She was a saleswoman at that time and was working hard. Because she was not a drinker so she thought it was just a normal thing due to putting in lots of physical work.
When she finally went to her doctor, they found that she had developed cirrhosis. The doctors decided to do an ultrasound which showed many tumors throughout her liver. It was hepatocellular carcinoma, a rare type of liver cancer. They told Sharon that she only had 18 months to live.
She went to the nearest cancer center but because she had so many tumors, radiation therapy was not enough. Her doctors suggested a clinical trial.
Why not a Clinical Trial?"I figured why not do a trial?" she says. "I didn't expect it to work for me."
The double-blind national trial was for a drug called Brivanib. She started her trial in June 2011. There were more than 1,300 people enrolled at that time, but the drug did not show any positive results in most of the candidates.
Few weeks into the trial, her tumors stopped growing. Her condition had improved a lot.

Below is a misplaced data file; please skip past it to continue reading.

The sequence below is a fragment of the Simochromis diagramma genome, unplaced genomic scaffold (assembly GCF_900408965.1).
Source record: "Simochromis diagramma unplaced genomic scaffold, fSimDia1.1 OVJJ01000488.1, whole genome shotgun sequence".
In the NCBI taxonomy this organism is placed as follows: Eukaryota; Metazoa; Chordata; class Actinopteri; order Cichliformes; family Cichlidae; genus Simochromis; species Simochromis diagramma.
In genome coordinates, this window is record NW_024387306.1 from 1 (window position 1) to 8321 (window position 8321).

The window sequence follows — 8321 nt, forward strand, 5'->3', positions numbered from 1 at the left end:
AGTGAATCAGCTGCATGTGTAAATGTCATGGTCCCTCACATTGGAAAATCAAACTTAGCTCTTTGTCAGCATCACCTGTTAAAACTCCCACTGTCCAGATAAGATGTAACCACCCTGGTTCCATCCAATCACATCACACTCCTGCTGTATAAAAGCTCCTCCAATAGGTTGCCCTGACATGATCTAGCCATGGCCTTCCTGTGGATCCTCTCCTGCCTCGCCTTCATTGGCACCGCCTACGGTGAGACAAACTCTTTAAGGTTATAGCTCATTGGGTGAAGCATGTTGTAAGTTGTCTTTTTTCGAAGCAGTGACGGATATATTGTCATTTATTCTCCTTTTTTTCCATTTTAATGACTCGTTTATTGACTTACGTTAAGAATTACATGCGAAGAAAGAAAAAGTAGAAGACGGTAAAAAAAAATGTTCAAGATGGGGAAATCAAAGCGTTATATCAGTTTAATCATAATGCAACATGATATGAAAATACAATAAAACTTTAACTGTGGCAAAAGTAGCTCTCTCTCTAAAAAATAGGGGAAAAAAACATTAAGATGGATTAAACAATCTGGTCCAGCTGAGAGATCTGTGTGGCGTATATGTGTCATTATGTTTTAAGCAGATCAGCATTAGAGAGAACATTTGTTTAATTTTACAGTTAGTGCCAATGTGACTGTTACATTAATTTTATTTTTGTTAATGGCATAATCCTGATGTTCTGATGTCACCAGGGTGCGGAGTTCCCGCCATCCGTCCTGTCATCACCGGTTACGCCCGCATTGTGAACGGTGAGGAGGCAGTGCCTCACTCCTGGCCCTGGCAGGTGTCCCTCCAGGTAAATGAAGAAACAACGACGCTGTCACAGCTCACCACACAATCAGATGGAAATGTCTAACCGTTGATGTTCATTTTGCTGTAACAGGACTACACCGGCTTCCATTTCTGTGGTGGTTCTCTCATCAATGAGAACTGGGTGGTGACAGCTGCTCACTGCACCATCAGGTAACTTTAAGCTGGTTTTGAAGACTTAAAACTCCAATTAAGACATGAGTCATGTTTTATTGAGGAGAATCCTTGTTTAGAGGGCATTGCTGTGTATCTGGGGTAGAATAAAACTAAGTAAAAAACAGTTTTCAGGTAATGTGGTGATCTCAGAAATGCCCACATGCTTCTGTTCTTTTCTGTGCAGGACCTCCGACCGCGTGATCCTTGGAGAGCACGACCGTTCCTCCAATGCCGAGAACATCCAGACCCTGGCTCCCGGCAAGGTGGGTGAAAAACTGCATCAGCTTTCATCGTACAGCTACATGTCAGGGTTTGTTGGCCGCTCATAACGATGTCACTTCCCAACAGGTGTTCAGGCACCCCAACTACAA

"She is the only patient in the world currently taking this medication, as Sharon was the only patient who was known to derive benefit from the study drug," says Andrew Tatar, who coordinates clinical trials for UW Carbone Cancer Center. At the end of the trial, there were only 22 patients left and none of them showed any positive results except Sharon.
I Wouldn't Be Here if it wasn't for the TrialAfter the trial ended, Sharon continues to take the study drug under a "compassionate use" trial. Sharon is now in the event planning business and goes about her day as a healthy person.
She takes the pill every day. Every every few months she sees her oncologist for scans and blood tests to check that her cancer remains stable.
"Every once in a while, someone will tell me they want to donate their body to science," Kollman says, "and I think to myself: I already did that!"